Wicked Fun

Here we are in the middle of another Texas summer. Blistering heat and bugs flying about. In my yard I have many cicadas buzzing their summer song. I remember as a kid I would collect the skins and terrorize my slightly younger cousins with them. I would line the skins up and play whatever game with the husks that popped in my head. I’ve been trying to get my 9-year-old kid to pick them up and have his own adventures with cicada skins, but alas, he is creeped out by the brown husks. I recently found one hanging out on the mailbox. I brought it in with the day’s mail and watched my son cringe at me as usual. So, I went and put it on my husband’s shoulder. How hilarious it was to see him jump. The funny thing was that he saw me with the thing but was still startled when I placed it on his shoulder while he was watching TV.

And those who kill the fun…

Lately I’ve noticed these guys flying about.

Their coloring and size make you want to duck and run because they look like a wasp that means to hurt you, but apparently, they live to hunt cicadas for their young. I wanted to learn more about cicadas and their killers, so naturally I went to the library shelves for more information.

Books are the best for info

In Backyard Bugs by Jaret C. Daniels, I learned that the female cicada killer will deliver a powerful sting if provoked. They are the ones who hunt down cicadas, sting them, and bury them with the eggs they lay so that their young can feed on the cicada carcasses.

In The Songs of Insects by Lang Elliot and Wil Hershberger, I learned that the songs cicadas make are produced by special organs called “tymbals.” I also learned that the cicada eggs are laid in the bark of a tree, and the nymphs that hatch from the eggs fall to the ground and burrow to eat roots. The skins that are found all over the place are the last skin that they shed after they emerge from the ground.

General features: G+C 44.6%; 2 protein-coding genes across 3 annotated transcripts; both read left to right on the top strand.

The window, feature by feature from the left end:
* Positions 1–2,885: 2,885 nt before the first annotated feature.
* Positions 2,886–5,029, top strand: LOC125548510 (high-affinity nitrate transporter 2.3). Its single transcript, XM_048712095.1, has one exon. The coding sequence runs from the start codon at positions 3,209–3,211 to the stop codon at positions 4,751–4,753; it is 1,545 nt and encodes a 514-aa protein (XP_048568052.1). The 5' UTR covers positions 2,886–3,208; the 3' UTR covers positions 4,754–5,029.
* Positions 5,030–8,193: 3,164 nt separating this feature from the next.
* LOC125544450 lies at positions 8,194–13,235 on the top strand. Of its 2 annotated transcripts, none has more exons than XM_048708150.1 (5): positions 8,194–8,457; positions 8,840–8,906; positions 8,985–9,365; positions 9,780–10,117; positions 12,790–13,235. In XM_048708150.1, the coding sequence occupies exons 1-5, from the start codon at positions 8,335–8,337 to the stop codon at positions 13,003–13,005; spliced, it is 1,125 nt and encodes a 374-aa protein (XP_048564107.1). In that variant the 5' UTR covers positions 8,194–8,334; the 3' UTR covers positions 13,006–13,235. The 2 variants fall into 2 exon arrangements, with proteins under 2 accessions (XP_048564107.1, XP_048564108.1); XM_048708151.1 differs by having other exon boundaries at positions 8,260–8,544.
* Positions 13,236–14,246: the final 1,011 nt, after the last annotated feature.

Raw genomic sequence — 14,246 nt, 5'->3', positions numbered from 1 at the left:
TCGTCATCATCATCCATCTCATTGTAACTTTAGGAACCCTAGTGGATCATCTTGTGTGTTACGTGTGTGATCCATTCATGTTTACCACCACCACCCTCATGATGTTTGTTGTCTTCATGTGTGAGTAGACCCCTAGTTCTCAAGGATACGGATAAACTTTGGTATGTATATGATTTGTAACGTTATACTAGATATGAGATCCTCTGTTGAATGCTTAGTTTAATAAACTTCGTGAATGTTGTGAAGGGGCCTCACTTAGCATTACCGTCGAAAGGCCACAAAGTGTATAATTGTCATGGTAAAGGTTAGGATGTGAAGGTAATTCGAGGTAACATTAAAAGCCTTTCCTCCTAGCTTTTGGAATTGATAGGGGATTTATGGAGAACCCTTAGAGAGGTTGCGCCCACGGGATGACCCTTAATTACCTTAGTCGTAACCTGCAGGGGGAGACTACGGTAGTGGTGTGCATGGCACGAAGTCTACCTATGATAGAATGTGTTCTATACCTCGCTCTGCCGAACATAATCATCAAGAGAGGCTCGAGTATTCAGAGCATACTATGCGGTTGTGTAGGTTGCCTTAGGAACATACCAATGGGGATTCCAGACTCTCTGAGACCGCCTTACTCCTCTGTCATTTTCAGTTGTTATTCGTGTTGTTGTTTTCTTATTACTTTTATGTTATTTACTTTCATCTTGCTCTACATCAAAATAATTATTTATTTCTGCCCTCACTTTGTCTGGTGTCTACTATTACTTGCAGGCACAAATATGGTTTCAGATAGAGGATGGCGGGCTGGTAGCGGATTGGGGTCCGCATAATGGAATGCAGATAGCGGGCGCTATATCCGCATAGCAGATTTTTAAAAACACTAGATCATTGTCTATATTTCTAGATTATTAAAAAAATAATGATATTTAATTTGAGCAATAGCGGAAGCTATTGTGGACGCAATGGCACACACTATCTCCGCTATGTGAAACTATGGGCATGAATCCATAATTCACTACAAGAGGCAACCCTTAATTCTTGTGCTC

Personally, I’d rather have the cicadas around and will try to eliminate their killers from my garden.

Come on by and check out our books on insects to learn more about the creepy crawlies and flying nuisances that are around your place.

As always, catch us on social media or comment below. If you have a library question, call 972-780-5052 or email

Homeschooling, distance learning, and COVID-19

When my daughter’s school went to online learning, I felt the irony in my bones. As a child, I was homeschooled and assumed I would homeschool my own children. That had not happened, for various reasons, and my daughter thrived in first a public, then a charter school. And now… now she was learning at home.

It quickly became clear to me that homeschooling and distance learning were not the same, though many people used the term homeschooling for both. In distance learning, the school was still running the show, and in our situation the lessons seemed to rely heavily on online learning and worksheets. In homeschooling, the parent is in charge, and the curricula vary widely and wildly. I watched as the families of the United States learned the paradox of home versus classroom settings; with one or two students and none of the structure and social interactions of in-person school, the time required to finish assigned work shrinks. Through the still magical internet, I learned about the experiences of parents all over the US as their schools tried to adjust to the new situation, with varying degrees of success.

Summer passed by as normally as it could for the kiddos, while the adults goggled at the enormity of the local COVID-19 case numbers and the schools grappled with what to do in the fall. More and more parents with means, faced with the prospect of an indefinite length of distance learning, turned their eyes toward the possibility of homeschooling. Everyone faced what seemed like impossible decisions.

Staying in school

For those who stay in school, resources are available to help them navigate the system. You, Your Child, and School: Navigate Your Way to the Best Education by Sir Ken Robinson and Lou Aronica (2018) gives an overview of educational options and suggestions as to how to decide what is best and what steps to take going forward. Education a la Carte: Choosing the Best Schooling Options For Your Child by Kevin Leman (2017)and Rethinking School: How to Take Charge of Your Child’s Education by Susan Wise Bauer (2019) also discusses educational options and strategies to make things work best for your family, in whatever situation you find yourselves.

For those now tasked with distance learning, books like How to Tutor Your Own Child by Marina Koestler Ruben (2011) and Help Your Kids With Study Skills: A Unique Step-By-Step Visual Guide by Carol Vorderman (2016) may be helpful for parents helping their children at home. While written for college students, Cal Newport’s How to Become a Straight-A Student: The Unconventional Strategies Real College Students Use to Score High While Studying Less (2007) may be helpful for high school students as well. And of course, A Teen’s Guide to Getting Stuff Done by Jennifer Shannon (2017) may help high school students keep themselves on task.